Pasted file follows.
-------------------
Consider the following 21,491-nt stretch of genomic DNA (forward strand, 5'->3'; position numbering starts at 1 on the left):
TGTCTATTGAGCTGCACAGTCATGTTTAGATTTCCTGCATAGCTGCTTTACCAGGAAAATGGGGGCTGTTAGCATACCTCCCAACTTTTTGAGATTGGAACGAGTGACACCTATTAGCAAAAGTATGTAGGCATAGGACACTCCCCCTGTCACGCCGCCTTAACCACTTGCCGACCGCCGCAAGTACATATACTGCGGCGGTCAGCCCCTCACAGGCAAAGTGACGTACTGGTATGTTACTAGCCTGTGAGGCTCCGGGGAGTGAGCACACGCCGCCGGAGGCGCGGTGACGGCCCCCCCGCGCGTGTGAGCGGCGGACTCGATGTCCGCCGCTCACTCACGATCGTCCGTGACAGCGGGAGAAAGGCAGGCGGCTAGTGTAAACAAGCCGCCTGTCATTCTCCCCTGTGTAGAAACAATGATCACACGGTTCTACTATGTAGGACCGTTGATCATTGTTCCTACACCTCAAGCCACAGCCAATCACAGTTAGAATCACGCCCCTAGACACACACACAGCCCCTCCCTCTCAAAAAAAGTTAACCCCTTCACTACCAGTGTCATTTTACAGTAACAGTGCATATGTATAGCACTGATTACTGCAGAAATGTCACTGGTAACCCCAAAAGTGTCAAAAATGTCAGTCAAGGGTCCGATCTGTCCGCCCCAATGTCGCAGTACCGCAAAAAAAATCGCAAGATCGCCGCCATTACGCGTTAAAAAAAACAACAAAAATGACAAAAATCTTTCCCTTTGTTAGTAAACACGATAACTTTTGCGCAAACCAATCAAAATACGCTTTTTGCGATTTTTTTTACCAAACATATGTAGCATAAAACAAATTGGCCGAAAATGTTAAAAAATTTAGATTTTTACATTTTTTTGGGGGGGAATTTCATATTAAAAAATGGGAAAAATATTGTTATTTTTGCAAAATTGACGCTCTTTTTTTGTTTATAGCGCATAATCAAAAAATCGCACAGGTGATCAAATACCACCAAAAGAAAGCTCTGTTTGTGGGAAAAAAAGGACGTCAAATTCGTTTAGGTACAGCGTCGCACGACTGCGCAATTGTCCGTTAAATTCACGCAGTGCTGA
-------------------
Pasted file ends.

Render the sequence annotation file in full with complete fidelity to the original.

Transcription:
Consider the following 21,491-nt stretch of genomic DNA (forward strand, 5'->3'; position numbering starts at 1 on the left):
TGTCTATTGAGCTGCACAGTCATGTTTAGATTTCCTGCATAGCTGCTTTACCAGGAAAATGGGGGCTGTTAGCATACCTCCCAACTTTTTGAGATTGGAACGAGTGACACCTATTAGCAAAAGTATGTAGGCATAGGACACTCCCCCTGTCACGCCGCCTTAACCACTTGCCGACCGCCGCAAGTACATATACTGCGGCGGTCAGCCCCTCACAGGCAAAGTGACGTACTGGTATGTTACTAGCCTGTGAGGCTCCGGGGAGTGAGCACACGCCGCCGGAGGCGCGGTGACGGCCCCCCCGCGCGTGTGAGCGGCGGACTCGATGTCCGCCGCTCACTCACGATCGTCCGTGACAGCGGGAGAAAGGCAGGCGGCTAGTGTAAACAAGCCGCCTGTCATTCTCCCCTGTGTAGAAACAATGATCACACGGTTCTACTATGTAGGACCGTTGATCATTGTTCCTACACCTCAAGCCACAGCCAATCACAGTTAGAATCACGCCCCTAGACACACACACAGCCCCTCCCTCTCAAAAAAAGTTAACCCCTTCACTACCAGTGTCATTTTACAGTAACAGTGCATATGTATAGCACTGATTACTGCAGAAATGTCACTGGTAACCCCAAAAGTGTCAAAAATGTCAGTCAAGGGTCCGATCTGTCCGCCCCAATGTCGCAGTACCGCAAAAAAAATCGCAAGATCGCCGCCATTACGCGTTAAAAAAAACAACAAAAATGACAAAAATCTTTCCCTTTGTTAGTAAACACGATAACTTTTGCGCAAACCAATCAAAATACGCTTTTTGCGATTTTTTTTACCAAACATATGTAGCATAAAACAAATTGGCCGAAAATGTTAAAAAATTTAGATTTTTACATTTTTTTGGGGGGGAATTTCATATTAAAAAATGGGAAAAATATTGTTATTTTTGCAAAATTGACGCTCTTTTTTTGTTTATAGCGCATAATCAAAAAATCGCACAGGTGATCAAATACCACCAAAAGAAAGCTCTGTTTGTGGGAAAAAAAGGACGTCAAATTCGTTTAGGTACAGCGTCGCACGACTGCGCAATTGTCCGTTAAATTCACGCAGTGCTGA